A small group of government men are locked in a room to decide on a very important matter.  Earlier the U.S. received a telegram stating that if the nation didn't surrender they would be attacked by nuclear missiles.  They have until 5:55 to respond.  The men are there to decide if they should attack first or call the other country's bluff.

This is one kind of Suspense story that I think would be fun to write.  To have a dilemma and to explore all sides of it through this small group of characters.  We can see different prejudices, opinions, and thought processes through this select group and it reveals a lot about humanity.  While I'm not the biggest fan of the political intrigue story, especially with something as ill-advised as nuclear warfare, this was still an interesting story because of how the characters had to deal with the potential consequences.  What was also interesting was the way this story ended, with no clear resolution/explanation of the consequences of the decision.  I normally don't like open-ended stories, but it was clear that this episode was made for everyone to think about the reality of the situation and make up their own mind.  
Friday, May 1, 2015

Father Brown

Posted by Charlene // Tags: ,

I've been quietly falling in love with this new-ish throwback BBC mystery series called Father Brown, and I have the urge to talk about it on my blog.  The show stars Mark Williams as Father Brown (whom you may know as Arthur Weasley - Ron Weasley's father).  and the show centers around a very kindly priest in 1950s England, who has a knack for solving crimes.  And who actually can not be stopped from pursuing his investigations even when the local constabulary want him to stop.   I find this show so delightful, and for this post I'm going to list the reasons why I love it and perhaps convince other people to give it a try!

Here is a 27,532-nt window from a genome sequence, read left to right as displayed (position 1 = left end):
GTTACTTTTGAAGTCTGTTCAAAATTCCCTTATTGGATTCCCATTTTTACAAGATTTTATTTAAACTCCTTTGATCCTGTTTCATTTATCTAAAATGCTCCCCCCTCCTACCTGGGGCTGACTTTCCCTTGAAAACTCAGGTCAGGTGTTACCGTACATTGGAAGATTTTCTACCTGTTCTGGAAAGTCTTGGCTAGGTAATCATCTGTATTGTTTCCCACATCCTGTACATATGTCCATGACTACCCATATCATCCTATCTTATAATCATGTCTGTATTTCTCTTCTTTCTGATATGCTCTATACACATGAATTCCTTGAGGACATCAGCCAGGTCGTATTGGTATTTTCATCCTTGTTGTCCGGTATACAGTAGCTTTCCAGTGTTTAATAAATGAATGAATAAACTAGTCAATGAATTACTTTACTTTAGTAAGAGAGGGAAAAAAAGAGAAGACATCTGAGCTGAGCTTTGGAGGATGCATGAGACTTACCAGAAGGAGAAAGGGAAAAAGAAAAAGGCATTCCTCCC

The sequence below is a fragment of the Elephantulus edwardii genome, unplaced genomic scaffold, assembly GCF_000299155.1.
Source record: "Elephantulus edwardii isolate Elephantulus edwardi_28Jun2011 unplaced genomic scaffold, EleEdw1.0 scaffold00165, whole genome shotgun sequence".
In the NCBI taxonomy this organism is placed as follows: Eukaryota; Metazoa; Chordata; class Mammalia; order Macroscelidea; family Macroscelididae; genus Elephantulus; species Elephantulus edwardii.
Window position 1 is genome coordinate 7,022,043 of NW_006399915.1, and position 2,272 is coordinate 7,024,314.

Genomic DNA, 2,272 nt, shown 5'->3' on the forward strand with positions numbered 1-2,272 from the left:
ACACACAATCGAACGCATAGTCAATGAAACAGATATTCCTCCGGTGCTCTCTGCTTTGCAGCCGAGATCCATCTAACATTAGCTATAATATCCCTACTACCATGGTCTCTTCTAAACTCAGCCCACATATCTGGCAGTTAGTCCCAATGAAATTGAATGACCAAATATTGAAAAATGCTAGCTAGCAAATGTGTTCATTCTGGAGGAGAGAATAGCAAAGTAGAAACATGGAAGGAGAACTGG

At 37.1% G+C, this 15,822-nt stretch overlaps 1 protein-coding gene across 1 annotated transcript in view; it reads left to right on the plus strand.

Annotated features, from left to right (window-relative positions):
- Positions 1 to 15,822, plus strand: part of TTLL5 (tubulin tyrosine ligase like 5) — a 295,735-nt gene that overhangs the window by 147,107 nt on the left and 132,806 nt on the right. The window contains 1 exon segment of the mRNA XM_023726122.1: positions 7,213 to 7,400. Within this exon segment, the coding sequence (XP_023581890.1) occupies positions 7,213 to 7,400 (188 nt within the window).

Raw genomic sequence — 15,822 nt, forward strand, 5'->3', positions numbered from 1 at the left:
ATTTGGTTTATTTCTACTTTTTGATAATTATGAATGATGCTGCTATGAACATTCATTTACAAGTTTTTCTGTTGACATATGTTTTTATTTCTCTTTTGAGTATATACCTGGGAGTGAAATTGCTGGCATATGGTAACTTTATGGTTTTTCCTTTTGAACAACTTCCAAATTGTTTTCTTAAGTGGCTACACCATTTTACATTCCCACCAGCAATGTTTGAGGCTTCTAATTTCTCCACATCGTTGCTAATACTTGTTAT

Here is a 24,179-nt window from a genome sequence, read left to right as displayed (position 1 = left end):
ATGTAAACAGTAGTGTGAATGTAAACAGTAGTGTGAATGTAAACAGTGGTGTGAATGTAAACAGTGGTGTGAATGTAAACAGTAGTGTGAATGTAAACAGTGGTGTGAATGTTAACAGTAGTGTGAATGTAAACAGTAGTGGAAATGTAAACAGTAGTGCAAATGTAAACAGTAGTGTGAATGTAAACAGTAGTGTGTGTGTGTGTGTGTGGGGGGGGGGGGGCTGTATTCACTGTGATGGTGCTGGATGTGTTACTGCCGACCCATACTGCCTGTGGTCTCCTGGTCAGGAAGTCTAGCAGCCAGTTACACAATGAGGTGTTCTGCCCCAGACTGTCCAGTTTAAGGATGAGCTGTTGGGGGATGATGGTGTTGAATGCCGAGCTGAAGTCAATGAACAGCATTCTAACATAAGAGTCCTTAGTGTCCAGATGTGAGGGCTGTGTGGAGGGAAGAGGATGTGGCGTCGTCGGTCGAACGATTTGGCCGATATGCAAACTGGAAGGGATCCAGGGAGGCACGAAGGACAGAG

Wednesday, April 29, 2015

Review: The Tapestry

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The Tapestry (Joanna Stafford #3)
by Nancy Bilyeau
Historical Thriller
Amazon  /  Goodreads

Plot Summary:

After her Dominican priory in Dartford closed forever—collateral damage in tyrannical King Henry VIII’s quest to overthrow the Catholic Church—Joanna resolves to live a quiet and honorable life weaving tapestries, shunning dangerous quests and conspiracies. Until she is summoned to Whitehall Palace, where her tapestry weaving has drawn the King’s attention.

Joanna is uncomfortable serving the King, and fears for her life in a court bursting with hidden agendas and a casual disregard for the virtues she holds dear. Her suspicions are confirmed when an assassin attempts to kill her moments after arriving at Whitehall.

Struggling to stay ahead of her most formidable enemy yet, an unknown one, she becomes entangled in dangerous court politics. Her dear friend Catherine Howard is rumored to be the King’s mistress. Joanna is determined to protect young, beautiful, naïve Catherine from becoming the King’s next wife and, possibly, victim.

Set in a world of royal banquets and feasts, tournament jousts, ship voyages, and Tower Hill executions, this thrilling tale finds Joanna in her most dangerous situation yet, as she attempts to decide the life she wants to live: nun or wife, spy or subject, rebel or courtier. Joanna Stafford must finally choose.


This is the third and final adventure for Joanna Stafford, former novice to the Dominican priory.  I have so enjoyed Joanna's journey, and the historical setting that the author has created from the real history, and I think this is a wonderful conclusion to the trilogy.   As this series has progressed, the focus has changed from a historical mystery for the main character Joanna to solve, to a mystery now more focused on Joanna.  However, the mystery in this novel is less hair-raising compared to the dangers of living in the court of King Henry VIII.  The author has created a perfectly chilling portrait of King Henry as a spoiled despot with a touch of vulnerability - especially when he is surrounded by so many ambitious men.  This novel posed somewhat as a history lesson as many of the people featured were people who lived at that time and the author weaves Joanna's story perfectly around them.  I was glad that I wasn't as familiar with the history, as I wasn't sure what would happen to some of the characters so there was a lot of suspense for me.

In this series, Joanna is faced with some great challenges - in the beginning it was adjusting to the loss of her priory and her plans for her life, and in this book, I felt one of the major challenges was dealing with the loss of Edmund who she had planned to marry until King Henry made it impossible.  The romance in this book is very understated - mostly because Joanna finds it difficult to deal with her own feelings about men.  Even though it's not a big part of this book, I was very invested in that aspect, especially as there is a bit of a twist towards the end and things did not go the way I was expecting.  But to get the true impact of that, it's important to read the first two books to understand the characters and their actions.